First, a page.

1 Discussion with Sidney Bliss, US/AID, 5 Dec. 1996.

2 Discussion with Rudolf Mutschler, GTZ, 6 Dec. 1996.

Of possibly greater concern was the failure to link the training with jobs or to promote appropriate employment. As one expert pointed out, successful self-employment in Mozambique is very rare.3 A number of commentators regretted that little effort had been made to identify potential employers.4 At least one NGO even felt that the aim of the training packages was to “keep the demobilized quiet”; and therefore job creation was very much a secondary aim.5 Rudolf Mutschler thought that in the case of Mozambique formalized training had been more of a burden than a benefit to the society as thousands of the demobilized had been thrown into a labour market where there were no vacancies. As has been pointed out: “the demobilized are more likely to feel frustrated and even betrayed if their training does not lead to employment. The referral service should endeavour to find a placement before the trainee enters the course.”6

3 Discussion with Dr. JoPaolo Borges Coelho, Lecturer, Eduardo Mondlane University, Maputo, 17 Dec. 1996.

4 JoPaolo Borges Coelho wondered, for instance, why road building companies such as in Zambezi province had not been approached, since construction projects were planned and the companies could have been encouraged to take on demobilized soldiers.

5 Discussion with ISCOS, 11 Dec. 1996.

6 Creative Associates International, Inc., The Information and Referral Service and Provincial Fund (IRS/PF) for the Reintegration of Demobilized Soldiers in Mozambique: Transition of the Reintegration Program, final report prepared for the International Organization for Migration, Washington, DC, June 1996, p. 26.

The primary focus on the reintegration of demobilized soldiers into agriculture was also not without its critics. JoPaolo Borges Coelho claimed that the assumption that agriculture would attract demobilized soldiers was a strategic mistake. He felt that Mozambique had little history of genuine family agriculture involving men because of the tradition of migrant labour.7 Furthermore, in rural areas no real commercial market operated since prices were too low, roads and transport were vastly inadequate, and the threat posed by land mines was serious in many places. Small-scale credit was not even available for agriculture. In his words: “Everything was against it.”8

7 Discussion with Dr. JoPaolo Borges Coelho, Lecturer, Eduardo Mondlane University, Maputo, 17 Dec. 1996.

8 A similar view of the problems, albeit with a slightly less pessimistic outlook, was given by Professor SimSevene, President of the Associa dos Jovens Agricultores de Mobique (AJAM) in discussion with the author on 18 Dec. 1996.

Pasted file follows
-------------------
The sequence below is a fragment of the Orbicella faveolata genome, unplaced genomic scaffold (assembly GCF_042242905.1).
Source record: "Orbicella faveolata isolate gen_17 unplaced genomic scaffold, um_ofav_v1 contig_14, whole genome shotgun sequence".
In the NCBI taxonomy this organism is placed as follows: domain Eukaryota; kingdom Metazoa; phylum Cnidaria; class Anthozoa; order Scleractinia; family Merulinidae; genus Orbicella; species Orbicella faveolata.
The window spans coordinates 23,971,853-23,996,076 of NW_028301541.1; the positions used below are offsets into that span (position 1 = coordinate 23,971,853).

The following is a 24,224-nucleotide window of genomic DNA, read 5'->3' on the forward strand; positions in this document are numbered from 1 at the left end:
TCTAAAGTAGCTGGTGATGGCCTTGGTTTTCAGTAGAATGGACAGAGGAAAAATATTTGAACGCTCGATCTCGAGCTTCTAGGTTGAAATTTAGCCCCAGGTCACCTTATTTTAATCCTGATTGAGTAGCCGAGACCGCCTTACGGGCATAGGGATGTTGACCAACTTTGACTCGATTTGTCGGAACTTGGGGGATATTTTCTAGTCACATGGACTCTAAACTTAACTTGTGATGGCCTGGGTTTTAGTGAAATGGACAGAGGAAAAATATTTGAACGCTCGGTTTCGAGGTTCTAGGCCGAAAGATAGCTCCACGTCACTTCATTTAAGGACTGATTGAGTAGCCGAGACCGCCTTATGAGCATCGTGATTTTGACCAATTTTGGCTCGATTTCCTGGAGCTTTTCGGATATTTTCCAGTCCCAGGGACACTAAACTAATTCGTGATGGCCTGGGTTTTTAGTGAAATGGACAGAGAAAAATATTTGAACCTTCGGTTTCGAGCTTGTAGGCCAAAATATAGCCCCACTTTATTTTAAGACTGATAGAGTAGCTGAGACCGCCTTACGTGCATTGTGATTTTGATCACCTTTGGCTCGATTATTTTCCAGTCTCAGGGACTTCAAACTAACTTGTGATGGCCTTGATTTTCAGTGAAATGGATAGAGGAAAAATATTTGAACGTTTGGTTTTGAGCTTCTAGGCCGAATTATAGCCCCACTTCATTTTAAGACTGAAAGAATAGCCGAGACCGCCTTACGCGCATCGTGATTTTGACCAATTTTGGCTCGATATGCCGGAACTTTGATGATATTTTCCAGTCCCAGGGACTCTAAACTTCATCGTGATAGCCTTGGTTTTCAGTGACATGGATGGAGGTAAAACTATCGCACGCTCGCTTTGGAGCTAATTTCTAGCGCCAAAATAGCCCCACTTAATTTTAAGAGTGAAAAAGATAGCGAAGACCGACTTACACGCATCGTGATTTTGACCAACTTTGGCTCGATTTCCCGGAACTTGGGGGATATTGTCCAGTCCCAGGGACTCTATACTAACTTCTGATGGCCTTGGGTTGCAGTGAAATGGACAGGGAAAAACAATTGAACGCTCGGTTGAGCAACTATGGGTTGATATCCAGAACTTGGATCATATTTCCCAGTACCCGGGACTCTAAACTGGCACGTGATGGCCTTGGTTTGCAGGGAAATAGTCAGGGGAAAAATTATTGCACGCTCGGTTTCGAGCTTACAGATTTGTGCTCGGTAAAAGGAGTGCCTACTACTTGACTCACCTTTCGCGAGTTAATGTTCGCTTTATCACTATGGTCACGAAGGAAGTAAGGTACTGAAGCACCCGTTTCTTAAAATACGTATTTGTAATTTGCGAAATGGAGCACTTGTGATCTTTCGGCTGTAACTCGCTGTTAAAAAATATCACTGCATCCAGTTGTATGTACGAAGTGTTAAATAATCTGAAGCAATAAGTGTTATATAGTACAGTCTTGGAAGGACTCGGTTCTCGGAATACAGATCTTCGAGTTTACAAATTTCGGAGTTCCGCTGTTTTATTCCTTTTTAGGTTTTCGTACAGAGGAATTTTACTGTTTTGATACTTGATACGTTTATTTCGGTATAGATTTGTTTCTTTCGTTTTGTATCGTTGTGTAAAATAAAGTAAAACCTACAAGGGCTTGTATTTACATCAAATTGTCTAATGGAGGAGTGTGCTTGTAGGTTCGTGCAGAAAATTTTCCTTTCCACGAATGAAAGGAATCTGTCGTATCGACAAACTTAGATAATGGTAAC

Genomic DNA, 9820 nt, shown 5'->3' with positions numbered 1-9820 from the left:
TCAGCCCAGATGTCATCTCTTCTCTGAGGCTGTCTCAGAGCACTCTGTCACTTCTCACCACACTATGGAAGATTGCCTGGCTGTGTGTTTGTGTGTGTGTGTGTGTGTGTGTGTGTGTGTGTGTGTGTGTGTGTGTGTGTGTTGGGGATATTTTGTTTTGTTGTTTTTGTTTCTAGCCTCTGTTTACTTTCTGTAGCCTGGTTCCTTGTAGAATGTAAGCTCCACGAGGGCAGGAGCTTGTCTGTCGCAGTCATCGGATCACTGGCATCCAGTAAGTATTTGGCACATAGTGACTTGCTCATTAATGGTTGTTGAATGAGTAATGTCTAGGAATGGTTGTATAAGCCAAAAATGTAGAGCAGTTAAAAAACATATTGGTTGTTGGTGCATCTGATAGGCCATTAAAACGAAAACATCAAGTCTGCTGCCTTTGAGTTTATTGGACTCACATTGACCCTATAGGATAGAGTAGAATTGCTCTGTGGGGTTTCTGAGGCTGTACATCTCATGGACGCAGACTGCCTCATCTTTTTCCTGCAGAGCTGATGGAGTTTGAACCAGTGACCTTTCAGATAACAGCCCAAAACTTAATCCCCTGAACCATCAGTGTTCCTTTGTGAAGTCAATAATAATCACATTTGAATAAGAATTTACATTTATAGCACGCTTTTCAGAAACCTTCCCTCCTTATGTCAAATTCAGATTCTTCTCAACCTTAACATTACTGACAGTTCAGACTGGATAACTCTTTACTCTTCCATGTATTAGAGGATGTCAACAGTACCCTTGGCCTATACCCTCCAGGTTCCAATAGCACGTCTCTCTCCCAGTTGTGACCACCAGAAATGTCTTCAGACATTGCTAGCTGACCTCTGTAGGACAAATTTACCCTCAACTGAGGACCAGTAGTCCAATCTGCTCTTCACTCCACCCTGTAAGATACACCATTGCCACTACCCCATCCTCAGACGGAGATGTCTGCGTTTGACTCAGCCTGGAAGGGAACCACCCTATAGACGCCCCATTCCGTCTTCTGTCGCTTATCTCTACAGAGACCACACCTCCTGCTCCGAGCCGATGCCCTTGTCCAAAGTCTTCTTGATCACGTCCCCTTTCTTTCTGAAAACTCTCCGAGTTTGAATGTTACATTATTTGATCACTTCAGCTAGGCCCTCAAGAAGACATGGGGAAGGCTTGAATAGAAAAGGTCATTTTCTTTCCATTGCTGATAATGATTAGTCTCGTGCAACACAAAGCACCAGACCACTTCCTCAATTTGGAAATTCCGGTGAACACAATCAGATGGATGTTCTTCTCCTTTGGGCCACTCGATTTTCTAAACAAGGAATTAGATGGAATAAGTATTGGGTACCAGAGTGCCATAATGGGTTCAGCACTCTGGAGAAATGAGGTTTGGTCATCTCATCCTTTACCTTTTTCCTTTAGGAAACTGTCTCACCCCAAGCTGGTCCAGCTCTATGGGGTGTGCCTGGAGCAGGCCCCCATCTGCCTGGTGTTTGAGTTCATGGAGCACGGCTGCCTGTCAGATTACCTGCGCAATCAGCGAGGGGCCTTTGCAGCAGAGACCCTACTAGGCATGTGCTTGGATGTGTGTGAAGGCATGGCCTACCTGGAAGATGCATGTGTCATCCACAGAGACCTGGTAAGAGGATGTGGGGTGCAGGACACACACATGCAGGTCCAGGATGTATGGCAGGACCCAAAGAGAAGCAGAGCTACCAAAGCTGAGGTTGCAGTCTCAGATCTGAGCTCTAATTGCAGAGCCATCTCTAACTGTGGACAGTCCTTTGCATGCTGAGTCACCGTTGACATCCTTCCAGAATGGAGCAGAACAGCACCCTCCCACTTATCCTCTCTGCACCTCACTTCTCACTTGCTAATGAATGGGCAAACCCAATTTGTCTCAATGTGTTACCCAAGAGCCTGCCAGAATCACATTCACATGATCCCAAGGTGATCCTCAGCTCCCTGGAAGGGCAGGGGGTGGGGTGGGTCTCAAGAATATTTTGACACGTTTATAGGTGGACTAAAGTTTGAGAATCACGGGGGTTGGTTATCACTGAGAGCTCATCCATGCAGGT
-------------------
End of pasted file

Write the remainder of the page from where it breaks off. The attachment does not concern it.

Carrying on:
A representative of US/AID, on the other hand, thought that the vast majority of demobilized soldiers felt themselves to be farmers whereas many were trained as carpenters. AMODEG agreed that there was good potential in the agricultural sector but stressed the need for a high level of technical expertise in order to succeed. They also felt that in general reintegration programmes focused too strongly on urban to the detriment of rural areas.

As far as the inclusion of specific “reintegration skills” in the vocational training courses for demobilized soldiers is concerned, a number of commentators referred to the lack of provision for identifying those with acute psychological problems as a result of their experiences. Teresinha da Silva, for example, complained that the demobilization programme covered only material and not psychological issues. No formal opportunities were provided for demobilized soldiers to discuss their experiences in the conflict and there was a corresponding lack of organized dialogue in the communities upon their return, especially in the case of those who had fought for RENAMO. Reconciliation either occurred spontaneously or, for example, with the support of the church.

One expatriate thought that trauma “wasn't an issue” and that it was best to try to convince people that the war had never taken place. This view is strongly rejected by researchers with experience in the field. Victor Igreja, researcher for the Refugee Studies Programme in Oxford, for instance, thought it was quite unrealistic to expect soldiers merely to forget the past. He pointed out that in a survey of 150 demobilized soldiers, many stated that they continued to suffer nightmares and became extremely aggressive if provoked.